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Generally, contractors have some flexibility to delivery their services as long as they produce the required outputs (e.g. the number of delivered training courses or programmes) but they are generally required to perform specified tasks within the contract. Contracting out employment services is an administrative burden since it is strictly linked to the Act on Public Procurement which is not well designed for quick and flexible contracting of small-scale services.

Results from the OECD questionnaire

When local employment offices were asked where they would consider additional flexibility to be a priority, programme design and choosing target groups were identified as a high priority. Contracting (perceived as an administrative burden) and performance management (regarded as already flexible) were regarded as having a low priority (see Figure 3.3).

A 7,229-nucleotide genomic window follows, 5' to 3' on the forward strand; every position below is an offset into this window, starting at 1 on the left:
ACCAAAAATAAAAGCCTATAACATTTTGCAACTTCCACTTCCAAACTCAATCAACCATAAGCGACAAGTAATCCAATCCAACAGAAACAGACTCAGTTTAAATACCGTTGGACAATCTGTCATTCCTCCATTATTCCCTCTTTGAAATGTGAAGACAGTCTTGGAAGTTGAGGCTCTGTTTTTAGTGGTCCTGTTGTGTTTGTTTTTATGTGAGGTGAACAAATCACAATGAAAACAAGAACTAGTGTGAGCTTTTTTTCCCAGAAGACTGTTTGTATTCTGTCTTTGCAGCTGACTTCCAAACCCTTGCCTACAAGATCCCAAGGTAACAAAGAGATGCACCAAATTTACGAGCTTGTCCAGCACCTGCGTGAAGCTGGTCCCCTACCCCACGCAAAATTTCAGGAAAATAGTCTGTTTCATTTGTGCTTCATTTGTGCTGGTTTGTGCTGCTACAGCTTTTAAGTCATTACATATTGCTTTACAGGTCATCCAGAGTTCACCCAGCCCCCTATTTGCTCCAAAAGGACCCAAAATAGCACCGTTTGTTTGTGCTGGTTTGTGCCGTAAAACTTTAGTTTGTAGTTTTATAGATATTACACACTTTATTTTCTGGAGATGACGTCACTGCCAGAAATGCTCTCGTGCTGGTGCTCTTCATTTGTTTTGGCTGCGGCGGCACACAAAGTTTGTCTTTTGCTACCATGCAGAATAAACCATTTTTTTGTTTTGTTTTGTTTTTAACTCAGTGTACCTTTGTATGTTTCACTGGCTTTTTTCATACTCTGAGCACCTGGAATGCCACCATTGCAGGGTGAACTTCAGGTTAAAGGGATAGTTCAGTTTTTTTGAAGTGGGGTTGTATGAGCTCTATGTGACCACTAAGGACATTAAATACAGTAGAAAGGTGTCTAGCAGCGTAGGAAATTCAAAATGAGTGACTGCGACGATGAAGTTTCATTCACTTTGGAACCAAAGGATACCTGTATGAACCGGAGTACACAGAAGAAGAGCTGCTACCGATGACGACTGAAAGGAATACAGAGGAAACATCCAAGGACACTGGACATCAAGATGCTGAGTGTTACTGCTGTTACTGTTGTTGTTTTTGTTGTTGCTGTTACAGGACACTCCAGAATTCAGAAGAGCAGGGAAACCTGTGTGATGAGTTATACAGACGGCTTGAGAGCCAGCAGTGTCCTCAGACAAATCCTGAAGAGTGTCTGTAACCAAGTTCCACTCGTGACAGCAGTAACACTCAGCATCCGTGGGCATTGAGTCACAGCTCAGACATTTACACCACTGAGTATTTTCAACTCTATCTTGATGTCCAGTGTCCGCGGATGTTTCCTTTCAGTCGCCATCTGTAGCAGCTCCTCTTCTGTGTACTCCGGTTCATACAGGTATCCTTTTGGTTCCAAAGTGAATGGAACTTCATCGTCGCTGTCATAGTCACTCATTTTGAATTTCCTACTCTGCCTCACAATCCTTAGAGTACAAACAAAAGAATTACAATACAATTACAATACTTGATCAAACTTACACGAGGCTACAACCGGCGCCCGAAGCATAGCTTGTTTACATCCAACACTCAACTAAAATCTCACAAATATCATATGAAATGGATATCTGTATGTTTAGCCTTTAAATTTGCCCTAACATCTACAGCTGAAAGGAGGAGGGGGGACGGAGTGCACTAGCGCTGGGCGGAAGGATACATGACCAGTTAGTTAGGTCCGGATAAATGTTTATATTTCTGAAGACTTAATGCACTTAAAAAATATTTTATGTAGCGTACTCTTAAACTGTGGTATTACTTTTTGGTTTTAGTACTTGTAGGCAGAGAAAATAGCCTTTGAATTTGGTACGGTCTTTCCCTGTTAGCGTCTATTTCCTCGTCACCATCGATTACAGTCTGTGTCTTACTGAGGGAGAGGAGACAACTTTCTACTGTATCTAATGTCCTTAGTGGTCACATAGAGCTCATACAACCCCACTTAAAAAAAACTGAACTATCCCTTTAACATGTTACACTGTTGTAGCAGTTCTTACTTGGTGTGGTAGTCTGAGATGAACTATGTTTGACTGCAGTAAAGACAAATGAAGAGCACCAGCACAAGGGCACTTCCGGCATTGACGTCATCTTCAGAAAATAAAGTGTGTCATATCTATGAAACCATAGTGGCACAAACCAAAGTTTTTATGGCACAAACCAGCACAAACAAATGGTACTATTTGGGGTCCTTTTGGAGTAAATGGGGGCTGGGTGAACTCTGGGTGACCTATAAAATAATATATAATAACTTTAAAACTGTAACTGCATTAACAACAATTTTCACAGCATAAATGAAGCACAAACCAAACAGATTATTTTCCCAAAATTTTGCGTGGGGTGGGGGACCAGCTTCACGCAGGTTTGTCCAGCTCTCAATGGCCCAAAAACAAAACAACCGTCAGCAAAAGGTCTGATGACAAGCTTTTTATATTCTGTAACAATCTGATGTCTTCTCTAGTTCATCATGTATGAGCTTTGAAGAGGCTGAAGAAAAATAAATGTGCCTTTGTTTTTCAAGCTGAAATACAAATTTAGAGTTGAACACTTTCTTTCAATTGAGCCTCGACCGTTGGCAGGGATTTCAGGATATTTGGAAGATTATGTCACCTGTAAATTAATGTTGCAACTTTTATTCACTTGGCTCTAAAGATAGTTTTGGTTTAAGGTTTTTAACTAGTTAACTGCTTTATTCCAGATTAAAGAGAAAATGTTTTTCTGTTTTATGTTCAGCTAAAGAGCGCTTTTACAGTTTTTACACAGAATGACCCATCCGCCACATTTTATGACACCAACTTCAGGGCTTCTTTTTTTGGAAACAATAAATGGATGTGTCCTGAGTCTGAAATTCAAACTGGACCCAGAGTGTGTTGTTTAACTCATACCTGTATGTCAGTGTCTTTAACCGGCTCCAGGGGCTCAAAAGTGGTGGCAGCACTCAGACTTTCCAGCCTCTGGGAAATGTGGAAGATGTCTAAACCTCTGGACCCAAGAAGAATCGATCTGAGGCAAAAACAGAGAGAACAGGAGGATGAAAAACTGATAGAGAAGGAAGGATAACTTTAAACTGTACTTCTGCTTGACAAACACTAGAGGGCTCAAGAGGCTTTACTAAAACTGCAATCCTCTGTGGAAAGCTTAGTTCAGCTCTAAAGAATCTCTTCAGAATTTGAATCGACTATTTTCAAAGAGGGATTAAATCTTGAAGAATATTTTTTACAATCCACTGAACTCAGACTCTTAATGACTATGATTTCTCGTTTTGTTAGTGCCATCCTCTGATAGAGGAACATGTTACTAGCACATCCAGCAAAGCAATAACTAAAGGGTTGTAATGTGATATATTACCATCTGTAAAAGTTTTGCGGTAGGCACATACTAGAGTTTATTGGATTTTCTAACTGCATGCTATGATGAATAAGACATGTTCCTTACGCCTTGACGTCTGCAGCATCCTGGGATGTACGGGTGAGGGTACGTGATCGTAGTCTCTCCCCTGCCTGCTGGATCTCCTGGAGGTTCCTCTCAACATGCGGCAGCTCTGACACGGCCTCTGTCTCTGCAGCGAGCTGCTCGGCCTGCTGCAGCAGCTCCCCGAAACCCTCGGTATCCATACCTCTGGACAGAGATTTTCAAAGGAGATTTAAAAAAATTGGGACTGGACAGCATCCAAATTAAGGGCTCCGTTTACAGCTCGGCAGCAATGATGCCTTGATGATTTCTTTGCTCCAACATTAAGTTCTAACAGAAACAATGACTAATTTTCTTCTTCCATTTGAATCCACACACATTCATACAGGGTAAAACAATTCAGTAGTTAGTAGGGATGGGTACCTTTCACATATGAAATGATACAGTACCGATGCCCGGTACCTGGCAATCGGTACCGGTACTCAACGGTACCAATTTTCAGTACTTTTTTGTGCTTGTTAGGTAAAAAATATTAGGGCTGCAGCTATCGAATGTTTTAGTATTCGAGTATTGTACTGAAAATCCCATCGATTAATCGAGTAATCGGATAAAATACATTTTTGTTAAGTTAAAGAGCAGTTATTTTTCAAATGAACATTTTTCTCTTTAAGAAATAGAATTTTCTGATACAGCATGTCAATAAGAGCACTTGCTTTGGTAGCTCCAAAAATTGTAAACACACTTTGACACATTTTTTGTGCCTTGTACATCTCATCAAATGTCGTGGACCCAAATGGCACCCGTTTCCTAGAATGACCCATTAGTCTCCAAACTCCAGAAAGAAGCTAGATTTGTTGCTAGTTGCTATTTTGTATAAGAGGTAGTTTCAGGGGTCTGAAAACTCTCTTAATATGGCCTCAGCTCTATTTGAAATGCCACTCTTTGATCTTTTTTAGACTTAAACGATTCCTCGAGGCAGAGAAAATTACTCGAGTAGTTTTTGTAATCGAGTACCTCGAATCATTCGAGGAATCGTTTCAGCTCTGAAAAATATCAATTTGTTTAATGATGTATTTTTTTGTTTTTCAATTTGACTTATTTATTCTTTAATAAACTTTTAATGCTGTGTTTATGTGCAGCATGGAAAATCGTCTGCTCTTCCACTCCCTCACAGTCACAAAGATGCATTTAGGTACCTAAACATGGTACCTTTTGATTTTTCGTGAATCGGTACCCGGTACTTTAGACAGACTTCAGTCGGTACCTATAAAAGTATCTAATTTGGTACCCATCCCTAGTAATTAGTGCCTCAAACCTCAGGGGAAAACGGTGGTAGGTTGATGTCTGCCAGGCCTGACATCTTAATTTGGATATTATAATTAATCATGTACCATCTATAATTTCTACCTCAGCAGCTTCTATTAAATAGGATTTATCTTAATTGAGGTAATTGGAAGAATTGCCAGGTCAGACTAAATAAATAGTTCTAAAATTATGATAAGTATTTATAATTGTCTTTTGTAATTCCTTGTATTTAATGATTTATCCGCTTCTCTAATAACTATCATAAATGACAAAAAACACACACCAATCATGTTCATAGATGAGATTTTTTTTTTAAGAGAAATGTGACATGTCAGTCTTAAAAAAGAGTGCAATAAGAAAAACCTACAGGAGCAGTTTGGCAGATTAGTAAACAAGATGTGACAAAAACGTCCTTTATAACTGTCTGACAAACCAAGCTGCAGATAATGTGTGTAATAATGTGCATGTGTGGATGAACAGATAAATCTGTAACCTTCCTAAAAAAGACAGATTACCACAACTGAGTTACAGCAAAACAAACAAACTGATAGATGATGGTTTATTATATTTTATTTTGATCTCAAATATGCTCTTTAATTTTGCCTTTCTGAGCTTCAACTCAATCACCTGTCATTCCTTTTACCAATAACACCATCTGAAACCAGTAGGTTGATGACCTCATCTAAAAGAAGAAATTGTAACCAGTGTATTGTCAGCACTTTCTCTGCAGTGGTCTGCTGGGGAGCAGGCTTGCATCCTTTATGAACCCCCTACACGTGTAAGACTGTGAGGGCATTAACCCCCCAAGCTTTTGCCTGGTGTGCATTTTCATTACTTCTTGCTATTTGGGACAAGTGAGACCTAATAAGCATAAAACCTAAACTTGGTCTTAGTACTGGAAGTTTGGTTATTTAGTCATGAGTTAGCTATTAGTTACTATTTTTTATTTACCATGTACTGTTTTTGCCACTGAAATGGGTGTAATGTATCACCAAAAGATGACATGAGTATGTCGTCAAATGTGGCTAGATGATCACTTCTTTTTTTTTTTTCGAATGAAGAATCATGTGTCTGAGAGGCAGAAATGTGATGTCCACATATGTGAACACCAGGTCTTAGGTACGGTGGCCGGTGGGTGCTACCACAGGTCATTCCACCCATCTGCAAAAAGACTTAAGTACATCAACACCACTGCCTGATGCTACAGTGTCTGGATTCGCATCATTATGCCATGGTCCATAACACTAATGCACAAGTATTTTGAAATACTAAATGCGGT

Figure 3.3. Where flexibility is desired with public employment services

Flexibility in vocational training

There is a certain degree of flexibility in local training provision but this depends on whether it is state run or delivered by a private institution. Local colleges and training institutions select from a broad curricula which training programmes to implement locally and can also, in certain circumstances, request special training programmes to meet local needs but the approval process for a new training course can be lengthy.

A recently introduced measure as part of the reform process allows for a flexible approach to meet local training needs. Unemployed individuals can propose to their local PES office a training course for re-skilling to increase their employability, even if the course or training institution is not covered in a contract by the regional office.

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